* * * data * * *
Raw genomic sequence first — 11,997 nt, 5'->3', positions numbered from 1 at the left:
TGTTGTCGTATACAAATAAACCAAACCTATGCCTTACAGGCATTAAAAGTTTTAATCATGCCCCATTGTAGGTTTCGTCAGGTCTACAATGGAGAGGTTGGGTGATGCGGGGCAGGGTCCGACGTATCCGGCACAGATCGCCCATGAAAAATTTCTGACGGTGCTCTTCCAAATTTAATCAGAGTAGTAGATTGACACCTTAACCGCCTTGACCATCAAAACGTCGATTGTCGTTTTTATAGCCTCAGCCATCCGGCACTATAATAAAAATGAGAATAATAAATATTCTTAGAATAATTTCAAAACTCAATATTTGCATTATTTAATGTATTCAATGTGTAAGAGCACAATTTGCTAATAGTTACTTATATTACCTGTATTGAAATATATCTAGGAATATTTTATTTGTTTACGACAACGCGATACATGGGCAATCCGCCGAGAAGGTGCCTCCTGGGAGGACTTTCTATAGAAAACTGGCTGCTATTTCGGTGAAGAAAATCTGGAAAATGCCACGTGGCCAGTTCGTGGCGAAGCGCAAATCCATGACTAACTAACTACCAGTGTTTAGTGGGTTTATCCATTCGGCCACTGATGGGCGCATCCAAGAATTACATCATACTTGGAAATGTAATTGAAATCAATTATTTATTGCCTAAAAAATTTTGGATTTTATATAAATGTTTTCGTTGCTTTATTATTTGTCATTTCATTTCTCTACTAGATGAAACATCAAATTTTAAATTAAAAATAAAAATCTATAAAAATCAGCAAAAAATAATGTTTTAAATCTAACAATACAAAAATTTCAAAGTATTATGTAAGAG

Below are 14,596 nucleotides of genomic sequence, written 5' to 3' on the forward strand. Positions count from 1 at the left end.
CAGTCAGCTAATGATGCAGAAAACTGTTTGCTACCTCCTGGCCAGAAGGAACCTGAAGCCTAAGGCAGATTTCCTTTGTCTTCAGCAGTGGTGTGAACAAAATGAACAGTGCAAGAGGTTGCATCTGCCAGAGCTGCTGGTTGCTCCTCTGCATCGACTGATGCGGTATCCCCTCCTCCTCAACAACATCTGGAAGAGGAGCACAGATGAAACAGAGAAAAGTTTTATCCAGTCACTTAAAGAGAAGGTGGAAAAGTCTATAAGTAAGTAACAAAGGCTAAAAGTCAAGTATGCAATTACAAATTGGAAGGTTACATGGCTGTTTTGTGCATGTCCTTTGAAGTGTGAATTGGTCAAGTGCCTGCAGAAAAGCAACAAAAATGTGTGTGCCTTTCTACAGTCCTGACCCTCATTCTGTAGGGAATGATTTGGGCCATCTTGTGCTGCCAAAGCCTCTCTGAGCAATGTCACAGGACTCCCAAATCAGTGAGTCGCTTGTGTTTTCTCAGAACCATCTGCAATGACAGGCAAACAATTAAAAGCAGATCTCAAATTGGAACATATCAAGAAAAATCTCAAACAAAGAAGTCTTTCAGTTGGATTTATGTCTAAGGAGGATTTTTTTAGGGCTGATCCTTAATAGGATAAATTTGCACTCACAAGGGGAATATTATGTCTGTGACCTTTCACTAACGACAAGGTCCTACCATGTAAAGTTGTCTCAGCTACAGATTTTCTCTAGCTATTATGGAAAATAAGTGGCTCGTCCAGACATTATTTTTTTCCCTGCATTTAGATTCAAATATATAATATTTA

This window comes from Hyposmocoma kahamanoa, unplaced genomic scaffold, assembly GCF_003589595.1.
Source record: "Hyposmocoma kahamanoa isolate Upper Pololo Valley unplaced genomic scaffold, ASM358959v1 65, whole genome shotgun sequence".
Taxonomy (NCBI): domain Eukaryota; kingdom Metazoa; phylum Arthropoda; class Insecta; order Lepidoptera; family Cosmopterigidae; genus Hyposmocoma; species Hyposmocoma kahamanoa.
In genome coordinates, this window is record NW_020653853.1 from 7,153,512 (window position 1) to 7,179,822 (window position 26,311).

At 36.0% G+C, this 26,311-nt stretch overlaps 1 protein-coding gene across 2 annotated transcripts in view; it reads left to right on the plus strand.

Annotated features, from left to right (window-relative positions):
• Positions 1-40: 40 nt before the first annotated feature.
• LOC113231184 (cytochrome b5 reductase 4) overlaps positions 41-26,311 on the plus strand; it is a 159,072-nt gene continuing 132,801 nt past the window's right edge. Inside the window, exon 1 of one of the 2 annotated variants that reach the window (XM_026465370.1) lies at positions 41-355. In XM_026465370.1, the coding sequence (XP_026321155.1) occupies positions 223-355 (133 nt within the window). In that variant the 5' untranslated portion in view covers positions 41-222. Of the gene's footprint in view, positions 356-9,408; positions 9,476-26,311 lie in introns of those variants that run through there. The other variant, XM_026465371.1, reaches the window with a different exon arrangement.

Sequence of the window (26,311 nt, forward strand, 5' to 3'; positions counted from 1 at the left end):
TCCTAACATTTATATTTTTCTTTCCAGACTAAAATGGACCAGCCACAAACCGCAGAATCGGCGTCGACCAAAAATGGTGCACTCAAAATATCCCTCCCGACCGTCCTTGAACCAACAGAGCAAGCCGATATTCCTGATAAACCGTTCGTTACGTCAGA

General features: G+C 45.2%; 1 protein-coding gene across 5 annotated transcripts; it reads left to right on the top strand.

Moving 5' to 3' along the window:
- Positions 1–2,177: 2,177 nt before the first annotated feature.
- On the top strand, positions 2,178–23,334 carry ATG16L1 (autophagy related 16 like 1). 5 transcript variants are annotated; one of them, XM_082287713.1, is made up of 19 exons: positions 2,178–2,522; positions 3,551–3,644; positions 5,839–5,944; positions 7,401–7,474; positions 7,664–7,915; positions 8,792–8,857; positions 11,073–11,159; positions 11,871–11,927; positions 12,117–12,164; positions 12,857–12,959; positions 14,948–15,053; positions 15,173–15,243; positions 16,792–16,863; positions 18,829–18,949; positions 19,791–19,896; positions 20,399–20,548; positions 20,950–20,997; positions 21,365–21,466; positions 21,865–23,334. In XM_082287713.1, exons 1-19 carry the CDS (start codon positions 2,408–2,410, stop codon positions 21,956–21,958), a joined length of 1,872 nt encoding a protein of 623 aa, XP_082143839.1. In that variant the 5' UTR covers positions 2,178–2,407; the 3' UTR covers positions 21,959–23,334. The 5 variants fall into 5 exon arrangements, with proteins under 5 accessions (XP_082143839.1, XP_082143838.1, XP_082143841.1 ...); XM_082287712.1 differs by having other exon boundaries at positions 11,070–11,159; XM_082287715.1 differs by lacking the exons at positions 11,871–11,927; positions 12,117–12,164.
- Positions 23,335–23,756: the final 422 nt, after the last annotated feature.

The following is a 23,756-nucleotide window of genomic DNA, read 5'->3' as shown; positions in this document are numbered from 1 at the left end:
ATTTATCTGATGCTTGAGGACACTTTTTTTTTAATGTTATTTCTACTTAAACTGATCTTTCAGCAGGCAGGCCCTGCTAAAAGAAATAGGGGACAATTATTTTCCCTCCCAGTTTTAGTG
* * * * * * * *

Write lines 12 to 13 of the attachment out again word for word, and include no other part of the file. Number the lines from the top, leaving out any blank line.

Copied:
• LOC113231184 (cytochrome b5 reductase 4) overlaps positions 41-26,311 on the plus strand; it is a 159,072-nt gene continuing 132,801 nt past the window's right edge. Inside the window, exon 1 of one of the 2 annotated variants that reach the window (XM_026465370.1) lies at positions 41-355. In XM_026465370.1, the coding sequence (XP_026321155.1) occupies positions 223-355 (133 nt within the window). In that variant the 5' untranslated portion in view covers positions 41-222. Of the gene's footprint in view, positions 356-9,408; positions 9,476-26,311 lie in introns of those variants that run through there. The other variant, XM_026465371.1, reaches the window with a different exon arrangement.

Sequence of the window (26,311 nt, forward strand, 5' to 3'; positions counted from 1 at the left end):